Published on Ekklesia:
Occupy London Publicly Repossesses Empty Office Block
By Staff Writers
21 Jan 2012
Occupy London, itself battling eviction from outside St Paul's Cathedral, has repossessed Roman House, an abandoned financial services office building. The office is located in the Barbican, in the City of London.
OLSX says that it action is also intended to force the hand of the City of London Corporation in opening its books and achieving financial transparency.
Berkeley Homes, which owns the empty Roman House, has asked protesters to leave, claiming that the building is "not safe for public use" and is being cleared of asbestos.
But Occupy supporter Bryn Phillips responded: "There was a log book inside the building and it was completely blank for asbestos. We're only going to be occupying one floor at a time and that would be health and safety checked first."
The firm also says that the property is being converted into 90 residential flats and that the occupation is putting building jobs at risk.
Mr Philipps replied that the group would leave if there was a building contract in place, because to remain and put jobs and homes at risk would be "so against what we are about".
Occupy campaigners, part of the global movement for social and economic justice and democracy, say they intend to remain in the building - their fifth occupation - until such time as the Corporation publishes full details of its City Cash Accounts.
This is something Occupy London has consistently asked of the Corporation, which is using the court system to try to have ant-greed and corruption protesters evicted from their current site, and forbidden to take another.
"Having the corporate malpractice they accede to and defend highlighted every day is an embarrassment to the COLC and their mates in the financial sector," one Occupy supporter told Ekklesia today.
A press conference was held today at Roman House, which is on the corner of Wood Street and Fore Street, London EC2.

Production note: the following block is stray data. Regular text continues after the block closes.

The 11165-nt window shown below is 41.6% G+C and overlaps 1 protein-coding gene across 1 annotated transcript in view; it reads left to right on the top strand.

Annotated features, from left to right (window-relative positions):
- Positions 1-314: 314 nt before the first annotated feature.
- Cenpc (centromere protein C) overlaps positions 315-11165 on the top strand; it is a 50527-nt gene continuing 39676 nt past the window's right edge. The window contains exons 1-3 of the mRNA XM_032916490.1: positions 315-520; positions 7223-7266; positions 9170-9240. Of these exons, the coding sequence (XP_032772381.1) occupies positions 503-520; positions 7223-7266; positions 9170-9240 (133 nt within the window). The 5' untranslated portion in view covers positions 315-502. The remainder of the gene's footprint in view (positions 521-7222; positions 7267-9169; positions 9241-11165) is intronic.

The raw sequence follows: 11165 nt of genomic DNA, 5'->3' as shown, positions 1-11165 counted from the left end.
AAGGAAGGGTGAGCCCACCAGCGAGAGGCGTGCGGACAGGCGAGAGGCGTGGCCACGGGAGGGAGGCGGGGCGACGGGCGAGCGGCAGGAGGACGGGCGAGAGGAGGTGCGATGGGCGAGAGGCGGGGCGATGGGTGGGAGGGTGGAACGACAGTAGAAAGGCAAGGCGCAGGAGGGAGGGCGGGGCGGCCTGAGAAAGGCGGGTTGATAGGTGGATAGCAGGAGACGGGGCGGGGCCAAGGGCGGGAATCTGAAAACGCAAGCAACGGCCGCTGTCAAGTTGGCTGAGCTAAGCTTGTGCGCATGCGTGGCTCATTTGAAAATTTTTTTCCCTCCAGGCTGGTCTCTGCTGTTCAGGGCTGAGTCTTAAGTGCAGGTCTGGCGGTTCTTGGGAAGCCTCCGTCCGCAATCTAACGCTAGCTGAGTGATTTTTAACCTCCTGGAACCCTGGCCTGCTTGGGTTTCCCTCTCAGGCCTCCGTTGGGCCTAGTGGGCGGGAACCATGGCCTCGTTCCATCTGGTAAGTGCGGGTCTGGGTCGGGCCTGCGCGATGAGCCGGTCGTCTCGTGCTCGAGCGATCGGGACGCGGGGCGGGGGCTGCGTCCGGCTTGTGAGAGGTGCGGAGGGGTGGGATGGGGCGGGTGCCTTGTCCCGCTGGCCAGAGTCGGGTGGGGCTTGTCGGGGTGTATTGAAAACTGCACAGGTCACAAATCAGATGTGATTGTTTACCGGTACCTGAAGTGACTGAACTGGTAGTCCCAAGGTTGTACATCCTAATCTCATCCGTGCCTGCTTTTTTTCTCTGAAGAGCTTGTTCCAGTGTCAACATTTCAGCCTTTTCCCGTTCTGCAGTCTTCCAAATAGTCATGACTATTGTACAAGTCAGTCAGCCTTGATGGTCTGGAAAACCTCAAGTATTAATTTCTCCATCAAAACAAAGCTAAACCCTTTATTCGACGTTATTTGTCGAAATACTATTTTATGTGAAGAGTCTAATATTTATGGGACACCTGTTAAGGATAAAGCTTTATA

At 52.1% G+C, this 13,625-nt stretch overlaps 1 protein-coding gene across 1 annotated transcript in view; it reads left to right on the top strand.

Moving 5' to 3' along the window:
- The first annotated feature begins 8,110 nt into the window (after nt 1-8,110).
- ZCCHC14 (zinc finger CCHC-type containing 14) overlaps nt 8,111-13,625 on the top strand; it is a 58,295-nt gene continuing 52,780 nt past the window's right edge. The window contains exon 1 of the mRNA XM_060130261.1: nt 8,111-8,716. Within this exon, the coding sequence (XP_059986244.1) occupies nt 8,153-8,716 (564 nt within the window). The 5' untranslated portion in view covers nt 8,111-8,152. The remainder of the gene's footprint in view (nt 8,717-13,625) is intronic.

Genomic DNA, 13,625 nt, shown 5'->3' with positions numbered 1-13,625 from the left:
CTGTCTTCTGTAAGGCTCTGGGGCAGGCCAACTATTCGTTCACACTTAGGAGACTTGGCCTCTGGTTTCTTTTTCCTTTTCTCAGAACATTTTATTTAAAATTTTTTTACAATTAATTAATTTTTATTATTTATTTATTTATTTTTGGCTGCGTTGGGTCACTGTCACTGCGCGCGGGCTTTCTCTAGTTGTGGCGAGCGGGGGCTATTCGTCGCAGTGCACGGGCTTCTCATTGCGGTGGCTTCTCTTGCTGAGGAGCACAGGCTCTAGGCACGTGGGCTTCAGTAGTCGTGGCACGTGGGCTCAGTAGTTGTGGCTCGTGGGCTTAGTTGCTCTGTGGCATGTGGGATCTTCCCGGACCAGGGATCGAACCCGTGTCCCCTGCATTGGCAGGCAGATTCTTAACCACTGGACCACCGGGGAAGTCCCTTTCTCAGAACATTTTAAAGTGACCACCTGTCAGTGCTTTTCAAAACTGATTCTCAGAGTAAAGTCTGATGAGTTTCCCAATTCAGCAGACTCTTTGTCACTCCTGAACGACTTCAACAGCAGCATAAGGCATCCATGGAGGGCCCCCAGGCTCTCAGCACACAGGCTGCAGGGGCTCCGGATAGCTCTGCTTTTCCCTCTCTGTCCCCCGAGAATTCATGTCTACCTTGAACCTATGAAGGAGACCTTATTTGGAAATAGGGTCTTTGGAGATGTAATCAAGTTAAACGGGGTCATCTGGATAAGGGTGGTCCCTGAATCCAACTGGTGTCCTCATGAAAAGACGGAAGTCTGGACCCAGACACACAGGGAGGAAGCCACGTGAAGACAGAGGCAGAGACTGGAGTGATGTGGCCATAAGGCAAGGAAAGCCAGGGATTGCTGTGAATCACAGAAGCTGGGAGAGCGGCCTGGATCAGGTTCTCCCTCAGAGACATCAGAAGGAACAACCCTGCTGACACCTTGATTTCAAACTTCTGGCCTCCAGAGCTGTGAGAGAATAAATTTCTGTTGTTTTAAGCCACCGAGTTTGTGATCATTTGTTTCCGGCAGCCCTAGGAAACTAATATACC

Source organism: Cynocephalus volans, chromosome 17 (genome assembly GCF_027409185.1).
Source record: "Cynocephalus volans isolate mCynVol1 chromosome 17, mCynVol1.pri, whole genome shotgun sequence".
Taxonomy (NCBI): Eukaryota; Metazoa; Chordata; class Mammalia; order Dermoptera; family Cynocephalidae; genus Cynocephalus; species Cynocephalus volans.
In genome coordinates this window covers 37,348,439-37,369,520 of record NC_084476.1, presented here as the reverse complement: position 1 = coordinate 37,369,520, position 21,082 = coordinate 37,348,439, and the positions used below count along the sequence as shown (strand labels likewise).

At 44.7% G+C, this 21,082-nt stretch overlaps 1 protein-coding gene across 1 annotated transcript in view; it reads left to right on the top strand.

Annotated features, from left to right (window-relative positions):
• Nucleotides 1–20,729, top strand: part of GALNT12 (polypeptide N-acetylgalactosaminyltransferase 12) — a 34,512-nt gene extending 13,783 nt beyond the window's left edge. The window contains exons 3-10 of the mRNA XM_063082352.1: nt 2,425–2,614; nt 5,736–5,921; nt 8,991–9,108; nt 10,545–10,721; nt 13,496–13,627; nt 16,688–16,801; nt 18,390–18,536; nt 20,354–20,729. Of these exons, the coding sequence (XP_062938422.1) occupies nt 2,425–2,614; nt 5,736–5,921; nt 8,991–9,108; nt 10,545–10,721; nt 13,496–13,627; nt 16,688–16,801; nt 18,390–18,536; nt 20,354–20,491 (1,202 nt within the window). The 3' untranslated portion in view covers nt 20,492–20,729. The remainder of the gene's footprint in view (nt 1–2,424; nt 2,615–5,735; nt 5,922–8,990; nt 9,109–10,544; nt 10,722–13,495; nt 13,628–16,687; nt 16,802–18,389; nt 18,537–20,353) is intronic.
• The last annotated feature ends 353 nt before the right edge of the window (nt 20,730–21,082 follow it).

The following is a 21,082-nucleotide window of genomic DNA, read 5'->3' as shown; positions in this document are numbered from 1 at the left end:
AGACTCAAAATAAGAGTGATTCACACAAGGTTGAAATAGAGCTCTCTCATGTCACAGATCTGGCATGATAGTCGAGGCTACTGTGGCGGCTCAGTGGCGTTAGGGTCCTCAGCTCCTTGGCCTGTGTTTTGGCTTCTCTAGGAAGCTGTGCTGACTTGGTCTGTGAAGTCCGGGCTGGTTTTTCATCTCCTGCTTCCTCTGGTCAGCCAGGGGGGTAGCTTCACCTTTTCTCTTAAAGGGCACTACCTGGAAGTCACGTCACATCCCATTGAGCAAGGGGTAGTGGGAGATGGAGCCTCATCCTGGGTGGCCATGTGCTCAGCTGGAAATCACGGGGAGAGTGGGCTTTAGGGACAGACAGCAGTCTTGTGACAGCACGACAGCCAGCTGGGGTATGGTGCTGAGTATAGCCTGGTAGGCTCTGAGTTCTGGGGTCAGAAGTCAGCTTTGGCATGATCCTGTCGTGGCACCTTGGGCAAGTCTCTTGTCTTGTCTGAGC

The building will be opened to the public at 11am on Monday 23 January 2012 for a lecture focusing on the City's secret finances and its lobbying activities.
Roman House is a non-residential building for Occupy London. The City of London Police have visited the building and have agreed that it is a civil matter, representatives explained to the media.
Stuart Fraser, outgoing policy chief of the City of London Corporation, revealed on 17 November 2011, on an edition of 'The Report' on BBC Radio regarding the Occupy London Stock Exchange occupation by St Paul's, that "now, under transparency, we've got to think about it [releasing details of the City Cash] very seriously. Let me put it this way, it is under discussion."
Occupy London supporter Bryn Philips commented: "We are still waiting on this. The Corporation has undermined our democracy through the power of its lobbyists and must submit to public scrutiny. If the City agrees to publish its City Cash Accounts, future and historic, we will leave the building immediately. If does not, we will take appropriate action until such time as it does."
Calls for greater transparency from the Corporation have grown since OccupyLSX by St Paul's began its occupation on 15 October, with support given by groups such as Reclaim the City who campaign for the democratisation of the City.
Most recently, there was a significant step towards transparency - thought not through the choice of the Corporation - when the Rev William Taylor, former Common Councillor for the City of London Corporation from 2001 to 2003 and again from 2005 to 2008, who had access to the City's private 'City's Cash' accounts published some of the accounts via his blog 'Hackney preacher'.
Fr Taylor has also published a new blog focusing on one of the noteworthy funds wrapped up in the City's Cash account - the Gresham Estate.
Roman House becomes Occupy London's newest occupation, while its first occupation - OccupyLSX by St Paul's Cathedral - will this Monday celebrate its 100th day.
Other occupations include Finsbury Square which is currently in the process of transforming into an eco-village, the Bank of Ideas which was previously the abandoned multimillion pound offices of Swiss investment bank UBS, and Occupy Justice, the former Old Street Magistrate's Court where Occupy London has been putting the 'one per cent' who run the world on trial.